BPA seeks quicker recovery of purchased power costs

Hit by increased electricity demand, Bonneville Power Administration, Portland, Ore., is asking federal regulators for full and quicker recovery from its customers of higher costs for purchased power. BPA is usually a net seller of power, but this summer has resorted to buying electricity on the spot market to meet increased customer demand.


Ann de Rouffignac
OGJOnline

Hit by increased electricity demand, Bonneville Power Administration, Portland, Ore., is asking federal regulators for full and quicker recovery from its customers of higher costs for purchased power.

BPA is usually a net seller of power, but this summer has resorted to buying electricity on the spot market to meet increased customer demand. The nonprofit federally owned agency generates, sells, and transports wholesale power within the Pacific Northwest.

�We have an energy deficit all the time now,� says Ed Mosey, spokesman for BPA. �The California market is driving the price of power into the stratosphere. When we buy, we�re paying that price.�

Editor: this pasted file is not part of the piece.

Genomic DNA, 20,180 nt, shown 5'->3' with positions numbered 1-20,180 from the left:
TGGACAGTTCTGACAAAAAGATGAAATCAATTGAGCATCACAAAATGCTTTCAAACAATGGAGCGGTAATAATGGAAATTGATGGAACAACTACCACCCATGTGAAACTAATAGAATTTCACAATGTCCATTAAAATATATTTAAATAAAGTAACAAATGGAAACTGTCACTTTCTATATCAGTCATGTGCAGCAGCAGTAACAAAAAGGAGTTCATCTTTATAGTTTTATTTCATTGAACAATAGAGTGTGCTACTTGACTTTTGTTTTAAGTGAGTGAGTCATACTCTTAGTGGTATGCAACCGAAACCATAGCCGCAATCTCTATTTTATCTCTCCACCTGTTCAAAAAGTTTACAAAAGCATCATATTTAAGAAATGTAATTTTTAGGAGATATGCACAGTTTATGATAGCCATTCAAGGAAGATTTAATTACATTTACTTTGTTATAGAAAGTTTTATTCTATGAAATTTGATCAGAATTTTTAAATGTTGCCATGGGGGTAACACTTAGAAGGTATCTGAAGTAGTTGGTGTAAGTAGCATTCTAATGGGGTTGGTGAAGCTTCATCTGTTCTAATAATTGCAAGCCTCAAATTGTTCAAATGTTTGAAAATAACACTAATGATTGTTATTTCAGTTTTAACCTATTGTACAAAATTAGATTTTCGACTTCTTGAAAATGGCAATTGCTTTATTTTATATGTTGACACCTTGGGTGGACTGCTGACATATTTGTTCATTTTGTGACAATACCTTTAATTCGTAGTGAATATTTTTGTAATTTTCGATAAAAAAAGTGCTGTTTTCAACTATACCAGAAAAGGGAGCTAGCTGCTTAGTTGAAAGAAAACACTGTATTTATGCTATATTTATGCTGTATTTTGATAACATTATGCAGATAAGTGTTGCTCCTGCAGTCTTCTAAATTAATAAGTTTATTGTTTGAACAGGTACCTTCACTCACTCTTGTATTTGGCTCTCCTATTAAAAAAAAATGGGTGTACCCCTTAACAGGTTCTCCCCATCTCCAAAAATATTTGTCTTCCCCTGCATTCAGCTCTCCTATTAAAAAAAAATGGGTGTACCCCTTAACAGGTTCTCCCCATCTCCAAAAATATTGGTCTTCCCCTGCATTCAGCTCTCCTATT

BPA produces about 17,000 Mw of hydroelectric power generation at peak and maintains 6,987 Mw on a sustained 12-month average. The hydroelectric power is considered some of the most economical power in the US.

But the agency has not increased its generation capacity, while demand has increased in the region for almost a decade. BPA must now supplement its internal generating capacity with purchased power.

BPA is asking regulators to approve a more flexible cost recovery adjustment clause that will allow an automatic temporary increase in power prices when its purchased power costs increase. BPA is scheduling meetings with rate case parties for the next 2 weeks to come up with a proposal that will win the approval of the BPA administrator�s law judge and the US Federal Regulatory Energy Commission (FERC).

BPA has experienced record power demand by area utilities that are seeking contracts from economical sources of power rather than having to resort to the spot market.

�We are already negotiating with customers for these contracts. They are putting more load on us than we had anticipated,� Mosey says.

BPA says customers are requesting contracts for 1,400 Mw on average more than anticipated. That means the original rate proposal and cost recovery mechanism approved by FERC earlier this year could put BPA�s financial stability at risk, the agency says.

The recent surge in demand is driven by a desire to buy Bonneville�s power which is still cheaper than other suppliers, even when the higher costs of purchased power is included.

�They would rather pay our melded cost-base rate than play the market,� Mosey says.

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